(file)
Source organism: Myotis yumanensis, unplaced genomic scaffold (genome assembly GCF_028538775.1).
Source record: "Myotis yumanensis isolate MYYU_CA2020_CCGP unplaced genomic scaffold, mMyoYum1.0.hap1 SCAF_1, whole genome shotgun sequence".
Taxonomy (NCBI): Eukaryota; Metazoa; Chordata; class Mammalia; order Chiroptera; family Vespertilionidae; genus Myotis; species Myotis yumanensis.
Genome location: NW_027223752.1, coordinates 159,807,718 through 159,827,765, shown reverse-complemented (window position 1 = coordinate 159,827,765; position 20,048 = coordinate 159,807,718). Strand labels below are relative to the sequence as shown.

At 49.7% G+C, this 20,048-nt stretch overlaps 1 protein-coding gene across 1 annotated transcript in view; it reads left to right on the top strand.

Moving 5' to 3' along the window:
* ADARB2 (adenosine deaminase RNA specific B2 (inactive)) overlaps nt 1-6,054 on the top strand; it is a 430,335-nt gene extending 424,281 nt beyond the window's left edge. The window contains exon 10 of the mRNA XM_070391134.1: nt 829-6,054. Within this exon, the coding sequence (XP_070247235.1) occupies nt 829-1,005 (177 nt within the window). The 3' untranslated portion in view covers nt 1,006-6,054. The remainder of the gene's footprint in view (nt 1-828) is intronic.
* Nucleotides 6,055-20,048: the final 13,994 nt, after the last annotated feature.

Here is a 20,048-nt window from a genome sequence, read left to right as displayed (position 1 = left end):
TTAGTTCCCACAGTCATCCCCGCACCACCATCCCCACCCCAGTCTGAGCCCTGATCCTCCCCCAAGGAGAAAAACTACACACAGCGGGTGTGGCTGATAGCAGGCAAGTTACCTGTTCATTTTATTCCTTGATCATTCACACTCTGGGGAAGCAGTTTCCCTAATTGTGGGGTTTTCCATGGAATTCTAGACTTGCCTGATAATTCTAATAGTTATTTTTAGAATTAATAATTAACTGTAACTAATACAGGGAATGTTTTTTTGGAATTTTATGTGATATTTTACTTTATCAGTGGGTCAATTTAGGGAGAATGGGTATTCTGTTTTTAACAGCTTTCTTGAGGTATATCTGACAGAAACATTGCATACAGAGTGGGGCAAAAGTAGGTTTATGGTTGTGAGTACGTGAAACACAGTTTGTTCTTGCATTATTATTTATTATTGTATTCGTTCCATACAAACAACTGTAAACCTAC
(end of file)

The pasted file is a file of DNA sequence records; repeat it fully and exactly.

Source organism: Myotis yumanensis, unplaced genomic scaffold (genome assembly GCF_028538775.1).
Source record: "Myotis yumanensis isolate MYYU_CA2020_CCGP unplaced genomic scaffold, mMyoYum1.0.hap1 SCAF_1, whole genome shotgun sequence".
Taxonomy (NCBI): Eukaryota; Metazoa; Chordata; class Mammalia; order Chiroptera; family Vespertilionidae; genus Myotis; species Myotis yumanensis.
Genome location: NW_027223752.1, coordinates 159,807,718 through 159,827,765, shown reverse-complemented (window position 1 = coordinate 159,827,765; position 20,048 = coordinate 159,807,718). Strand labels below are relative to the sequence as shown.

At 49.7% G+C, this 20,048-nt stretch overlaps 1 protein-coding gene across 1 annotated transcript in view; it reads left to right on the top strand.

Moving 5' to 3' along the window:
* ADARB2 (adenosine deaminase RNA specific B2 (inactive)) overlaps nt 1-6,054 on the top strand; it is a 430,335-nt gene extending 424,281 nt beyond the window's left edge. The window contains exon 10 of the mRNA XM_070391134.1: nt 829-6,054. Within this exon, the coding sequence (XP_070247235.1) occupies nt 829-1,005 (177 nt within the window). The 3' untranslated portion in view covers nt 1,006-6,054. The remainder of the gene's footprint in view (nt 1-828) is intronic.
* Nucleotides 6,055-20,048: the final 13,994 nt, after the last annotated feature.

Here is a 20,048-nt window from a genome sequence, read left to right as displayed (position 1 = left end):
TTAGTTCCCACAGTCATCCCCGCACCACCATCCCCACCCCAGTCTGAGCCCTGATCCTCCCCCAAGGAGAAAAACTACACACAGCGGGTGTGGCTGATAGCAGGCAAGTTACCTGTTCATTTTATTCCTTGATCATTCACACTCTGGGGAAGCAGTTTCCCTAATTGTGGGGTTTTCCATGGAATTCTAGACTTGCCTGATAATTCTAATAGTTATTTTTAGAATTAATAATTAACTGTAACTAATACAGGGAATGTTTTTTTGGAATTTTATGTGATATTTTACTTTATCAGTGGGTCAATTTAGGGAGAATGGGTATTCTGTTTTTAACAGCTTTCTTGAGGTATATCTGACAGAAACATTGCATACAGAGTGGGGCAAAAGTAGGTTTATGGTTGTGAGTACGTGAAACACAGTTTGTTCTTGCATTATTATTTATTATTGTATTCGTTCCATACAAACAACTGTAAACCTAC